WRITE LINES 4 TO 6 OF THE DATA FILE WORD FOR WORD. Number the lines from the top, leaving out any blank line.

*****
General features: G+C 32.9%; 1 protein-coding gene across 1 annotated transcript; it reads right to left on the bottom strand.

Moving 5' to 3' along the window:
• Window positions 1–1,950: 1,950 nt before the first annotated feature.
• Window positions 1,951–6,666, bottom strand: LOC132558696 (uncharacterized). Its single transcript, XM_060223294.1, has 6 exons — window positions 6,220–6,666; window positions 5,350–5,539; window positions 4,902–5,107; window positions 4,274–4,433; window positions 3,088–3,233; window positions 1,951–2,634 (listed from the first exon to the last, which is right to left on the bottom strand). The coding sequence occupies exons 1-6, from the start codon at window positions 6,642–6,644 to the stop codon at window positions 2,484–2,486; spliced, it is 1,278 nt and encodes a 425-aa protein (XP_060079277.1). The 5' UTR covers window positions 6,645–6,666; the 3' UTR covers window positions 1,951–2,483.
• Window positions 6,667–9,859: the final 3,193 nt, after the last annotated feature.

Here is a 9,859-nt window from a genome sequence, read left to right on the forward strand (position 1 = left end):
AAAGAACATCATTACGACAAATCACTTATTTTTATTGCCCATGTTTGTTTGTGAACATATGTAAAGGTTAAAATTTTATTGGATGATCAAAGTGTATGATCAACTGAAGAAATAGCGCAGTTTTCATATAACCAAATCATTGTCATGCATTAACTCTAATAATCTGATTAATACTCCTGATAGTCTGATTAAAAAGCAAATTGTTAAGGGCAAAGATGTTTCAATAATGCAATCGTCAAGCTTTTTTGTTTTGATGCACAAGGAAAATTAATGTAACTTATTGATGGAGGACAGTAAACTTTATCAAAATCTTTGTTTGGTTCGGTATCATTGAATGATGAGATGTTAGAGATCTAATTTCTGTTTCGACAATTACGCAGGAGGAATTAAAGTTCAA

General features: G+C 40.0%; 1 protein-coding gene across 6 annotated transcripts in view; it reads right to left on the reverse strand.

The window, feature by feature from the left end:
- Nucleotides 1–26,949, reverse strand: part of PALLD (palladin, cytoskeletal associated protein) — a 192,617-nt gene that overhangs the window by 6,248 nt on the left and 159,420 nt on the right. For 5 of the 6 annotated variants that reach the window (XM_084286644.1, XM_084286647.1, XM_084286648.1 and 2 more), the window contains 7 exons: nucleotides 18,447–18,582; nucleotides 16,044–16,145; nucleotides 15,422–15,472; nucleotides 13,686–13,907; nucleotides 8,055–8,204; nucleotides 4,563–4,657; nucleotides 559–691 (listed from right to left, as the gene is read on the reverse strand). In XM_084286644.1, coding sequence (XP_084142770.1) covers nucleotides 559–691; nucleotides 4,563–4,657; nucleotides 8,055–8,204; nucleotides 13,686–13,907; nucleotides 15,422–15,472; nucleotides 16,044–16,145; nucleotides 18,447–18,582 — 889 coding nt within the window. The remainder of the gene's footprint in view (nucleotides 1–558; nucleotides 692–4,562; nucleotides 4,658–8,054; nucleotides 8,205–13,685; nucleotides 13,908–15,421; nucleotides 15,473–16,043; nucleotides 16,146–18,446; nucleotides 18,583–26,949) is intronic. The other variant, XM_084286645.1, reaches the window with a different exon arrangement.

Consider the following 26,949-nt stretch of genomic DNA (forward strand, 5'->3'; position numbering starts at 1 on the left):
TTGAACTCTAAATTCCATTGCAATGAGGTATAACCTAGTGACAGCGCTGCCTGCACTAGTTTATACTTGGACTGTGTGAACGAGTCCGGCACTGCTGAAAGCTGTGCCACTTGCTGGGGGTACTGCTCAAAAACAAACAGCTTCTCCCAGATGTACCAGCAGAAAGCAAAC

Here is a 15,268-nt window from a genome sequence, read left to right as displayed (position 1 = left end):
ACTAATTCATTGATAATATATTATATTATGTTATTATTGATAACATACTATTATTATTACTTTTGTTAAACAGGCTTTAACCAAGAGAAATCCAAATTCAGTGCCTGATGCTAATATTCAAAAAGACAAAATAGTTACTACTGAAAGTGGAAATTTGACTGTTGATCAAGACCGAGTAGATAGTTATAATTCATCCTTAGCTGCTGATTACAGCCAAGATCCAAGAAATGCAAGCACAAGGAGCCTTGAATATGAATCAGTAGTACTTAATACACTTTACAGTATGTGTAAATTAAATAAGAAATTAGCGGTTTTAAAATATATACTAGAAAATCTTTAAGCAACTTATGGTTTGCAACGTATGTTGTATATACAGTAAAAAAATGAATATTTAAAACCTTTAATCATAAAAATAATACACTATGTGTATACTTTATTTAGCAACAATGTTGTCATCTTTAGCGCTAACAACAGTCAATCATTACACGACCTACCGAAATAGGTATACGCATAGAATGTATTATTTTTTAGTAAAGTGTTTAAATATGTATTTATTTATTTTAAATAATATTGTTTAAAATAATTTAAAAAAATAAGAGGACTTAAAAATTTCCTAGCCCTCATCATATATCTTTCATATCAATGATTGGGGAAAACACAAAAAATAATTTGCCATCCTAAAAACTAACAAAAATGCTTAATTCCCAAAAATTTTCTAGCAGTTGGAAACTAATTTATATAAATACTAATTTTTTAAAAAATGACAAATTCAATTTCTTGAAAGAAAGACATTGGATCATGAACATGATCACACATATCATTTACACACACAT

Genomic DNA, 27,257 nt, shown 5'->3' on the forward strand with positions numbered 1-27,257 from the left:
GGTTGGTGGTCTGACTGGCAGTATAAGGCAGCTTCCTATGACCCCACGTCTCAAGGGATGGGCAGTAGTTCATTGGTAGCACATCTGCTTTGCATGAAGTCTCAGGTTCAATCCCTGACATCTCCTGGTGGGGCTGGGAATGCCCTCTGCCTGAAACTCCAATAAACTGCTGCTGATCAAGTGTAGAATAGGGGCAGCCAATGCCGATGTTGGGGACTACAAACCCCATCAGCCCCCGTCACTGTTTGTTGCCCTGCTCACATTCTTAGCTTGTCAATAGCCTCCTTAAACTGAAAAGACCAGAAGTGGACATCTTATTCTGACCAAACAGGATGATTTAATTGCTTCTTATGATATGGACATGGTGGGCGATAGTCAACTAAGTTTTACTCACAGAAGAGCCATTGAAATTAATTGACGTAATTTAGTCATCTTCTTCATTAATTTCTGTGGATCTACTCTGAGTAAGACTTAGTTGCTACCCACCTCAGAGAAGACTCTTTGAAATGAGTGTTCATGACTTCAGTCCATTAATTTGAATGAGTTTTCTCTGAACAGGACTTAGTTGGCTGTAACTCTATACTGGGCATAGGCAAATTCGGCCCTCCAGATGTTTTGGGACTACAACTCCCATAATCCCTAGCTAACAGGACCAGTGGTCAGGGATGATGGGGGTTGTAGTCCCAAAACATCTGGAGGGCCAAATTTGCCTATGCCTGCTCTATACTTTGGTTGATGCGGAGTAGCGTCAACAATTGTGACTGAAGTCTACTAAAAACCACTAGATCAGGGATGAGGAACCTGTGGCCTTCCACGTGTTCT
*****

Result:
• Window positions 1,951–6,666, bottom strand: LOC132558696 (uncharacterized). Its single transcript, XM_060223294.1, has 6 exons — window positions 6,220–6,666; window positions 5,350–5,539; window positions 4,902–5,107; window positions 4,274–4,433; window positions 3,088–3,233; window positions 1,951–2,634 (listed from the first exon to the last, which is right to left on the bottom strand). The coding sequence occupies exons 1-6, from the start codon at window positions 6,642–6,644 to the stop codon at window positions 2,484–2,486; spliced, it is 1,278 nt and encodes a 425-aa protein (XP_060079277.1). The 5' UTR covers window positions 6,645–6,666; the 3' UTR covers window positions 1,951–2,483.
• Window positions 6,667–9,859: the final 3,193 nt, after the last annotated feature.

Here is a 9,859-nt window from a genome sequence, read left to right on the forward strand (position 1 = left end):